Assessment of Cabin Crew Awareness about Malaria in a Major Airline

Soha Albayat, Devendra Bansal, Suresh B Kokku, Hamad Al-Romaihi, Hayat Khogali and Elmoubasher Farag. ..

Ministry of Public Health, Doha, Qatar.

Correspondence to: Dr. Elmoubasher Farag, SUPERVISOR- CDC, Public Health Department, Ministry of Public Health, Doha, Qatar. E-mail:  eabdfarag@MOPH.GOV.QA

Published: September 1, 2019
Received: April 30, 2019
Accepted: July 7, 2019
Mediterr J Hematol Infect Dis 2019, 11(1): e2019049 DOI 10.4084/MJHID.2019.049

This is an Open Access article distributed under the terms of the Creative Commons Attribution License
(, which permits unrestricted use, distribution, and reproduction in any medium, provided the original work is properly cited.

To the editor,

Malaria remains as a significant global public health problem worldwide.[1] The last decade has witnessed a significant increment in the imported malaria cases in non-endemic areas throughout the world including Mediterranean countries.[1-3] This increase could pose a serious public health problem in these countries as their populations are "naïve." If the infection transmitted to this native population, the severe disease, life-threatening could occur by spreading like epidemics.
International travelers visiting endemic malaria countries are at increased risk of contracting the disease. Due to the increased air travel in terms of networks and improved global air connectivity, the risk of importing infections has increased dramatically.[2-7]
The association of malaria risk with international air travel in endemic countries has been certainly established. This risk varies depending upon various factors such as the degree of endemicity of the area visited, length of stay, baseline health condition of the individual, preventive measures employed and the general behavior, etc.[5,7] Chen et al. have observed a significant association between the trip's duration and health risks.[7] Furthermore, the global increase in travel has significantly contributed to the importation of Anopheles mosquitoes, mostly from Africa.[6]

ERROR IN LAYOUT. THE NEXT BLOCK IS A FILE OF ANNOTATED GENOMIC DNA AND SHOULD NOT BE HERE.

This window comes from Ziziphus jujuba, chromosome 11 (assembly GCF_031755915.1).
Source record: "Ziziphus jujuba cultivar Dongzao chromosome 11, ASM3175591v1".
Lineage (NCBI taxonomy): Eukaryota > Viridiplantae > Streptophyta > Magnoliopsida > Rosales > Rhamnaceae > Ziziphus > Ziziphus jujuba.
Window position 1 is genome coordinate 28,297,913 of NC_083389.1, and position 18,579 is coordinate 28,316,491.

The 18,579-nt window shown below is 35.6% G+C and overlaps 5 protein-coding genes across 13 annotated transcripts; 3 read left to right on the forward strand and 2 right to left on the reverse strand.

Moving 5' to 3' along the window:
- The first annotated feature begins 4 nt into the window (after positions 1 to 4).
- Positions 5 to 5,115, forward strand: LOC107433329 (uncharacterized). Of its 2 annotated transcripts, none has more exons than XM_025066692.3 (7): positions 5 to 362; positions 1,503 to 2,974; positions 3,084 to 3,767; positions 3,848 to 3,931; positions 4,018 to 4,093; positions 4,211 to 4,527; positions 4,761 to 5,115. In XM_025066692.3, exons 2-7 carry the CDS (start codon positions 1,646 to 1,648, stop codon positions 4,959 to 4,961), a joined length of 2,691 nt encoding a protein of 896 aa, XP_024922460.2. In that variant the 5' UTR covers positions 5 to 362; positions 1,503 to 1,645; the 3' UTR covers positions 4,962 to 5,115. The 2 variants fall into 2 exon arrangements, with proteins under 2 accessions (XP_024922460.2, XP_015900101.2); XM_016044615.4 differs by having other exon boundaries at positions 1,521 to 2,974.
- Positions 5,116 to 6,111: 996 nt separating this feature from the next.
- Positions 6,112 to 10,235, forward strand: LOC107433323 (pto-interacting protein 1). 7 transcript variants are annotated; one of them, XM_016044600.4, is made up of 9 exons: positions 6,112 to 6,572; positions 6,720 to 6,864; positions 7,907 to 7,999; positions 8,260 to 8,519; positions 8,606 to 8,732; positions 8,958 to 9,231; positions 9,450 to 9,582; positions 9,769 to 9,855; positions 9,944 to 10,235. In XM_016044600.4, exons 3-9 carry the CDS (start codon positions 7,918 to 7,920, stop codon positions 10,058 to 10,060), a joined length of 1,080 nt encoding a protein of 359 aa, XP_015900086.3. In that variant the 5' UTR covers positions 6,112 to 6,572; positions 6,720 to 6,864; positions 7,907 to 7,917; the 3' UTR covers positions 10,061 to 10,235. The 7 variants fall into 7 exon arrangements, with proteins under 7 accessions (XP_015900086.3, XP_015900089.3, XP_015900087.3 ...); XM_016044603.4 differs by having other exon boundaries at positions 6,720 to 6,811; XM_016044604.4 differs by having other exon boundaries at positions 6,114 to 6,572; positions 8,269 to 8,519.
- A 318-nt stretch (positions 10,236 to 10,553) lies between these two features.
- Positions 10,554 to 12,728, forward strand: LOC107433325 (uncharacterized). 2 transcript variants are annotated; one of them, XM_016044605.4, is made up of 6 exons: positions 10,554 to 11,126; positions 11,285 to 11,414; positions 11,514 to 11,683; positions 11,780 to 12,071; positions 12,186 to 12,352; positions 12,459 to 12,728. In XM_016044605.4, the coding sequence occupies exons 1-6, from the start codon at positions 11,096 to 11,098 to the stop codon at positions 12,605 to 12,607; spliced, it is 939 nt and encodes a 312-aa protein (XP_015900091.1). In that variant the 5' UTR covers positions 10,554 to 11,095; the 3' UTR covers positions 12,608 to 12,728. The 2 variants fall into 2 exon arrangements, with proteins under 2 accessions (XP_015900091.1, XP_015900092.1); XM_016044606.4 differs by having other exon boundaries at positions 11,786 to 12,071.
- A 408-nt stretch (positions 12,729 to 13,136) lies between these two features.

The population studied has been composed mostly by tourists or people traveling for business, which is a heterogeneous population with very different behavior, particularly in adopting preventive measures.[5,7] On the other hand, there are no accepted guidelines for travelers in endemic regions.[8,9] Airline cabin crew traveling to malaria-endemic countries are a worker category, particularly vulnerable, as the nature of their work demands multiple short stays or layovers in these countries, and contemporary could show a great awareness of the risk and then the possibility of preventive measures.[10-12] However, limited data are available about occupational malaria risk among cabin crewmembers.[10,12] A comprehensive article by Byrn[10] was able to quantify the annual risk of falciparum malaria among nonimmune, UK-based airline crew and to undertake a risk assessment of short layovers in sub-Saharan African cities. The annual risk of falciparum malaria was calculated to be 1.6 cases per 100,000 nights of exposure (95% CI0.5–3.7). The crew reported widespread use of personal protection measures during the evenings when at risk. Attack rates of falciparum malaria were considerably lower than those reported in tourists during visits to sub-Saharan Africa. Factors contributing to this low attack rate included risk awareness, a protected sleeping environment, an urban setting, vector environmental controls, brief exposure, and good compliance with personal protection measures. Previously reported chemoprophylaxis compliance of < 10% in the same population was unlikely to have contributed to the low rate of disease.
Another important report was made by Selen et al.[11] in 2012. Their article assessed the malaria prevention knowledge, attitudes, and practices (KAP) of an important American Airline crew members to provide information for potential interventions. Overall, flight attendants (FA) and pilots demonstrated a good knowledge of malaria prevention, but many performed risky activities while practicing only some recommended malaria preventive measures. However, less than half in both groups always used insect repellents (46% FA, 47% pilots). Many respondents were unaware of how to get antimalarial medications (52% FA, 30% pilots) and were concerned about their side effects (61% FA, 31% pilots). However, airlines do not have a common program of education in this field, so this report cannot be generalized.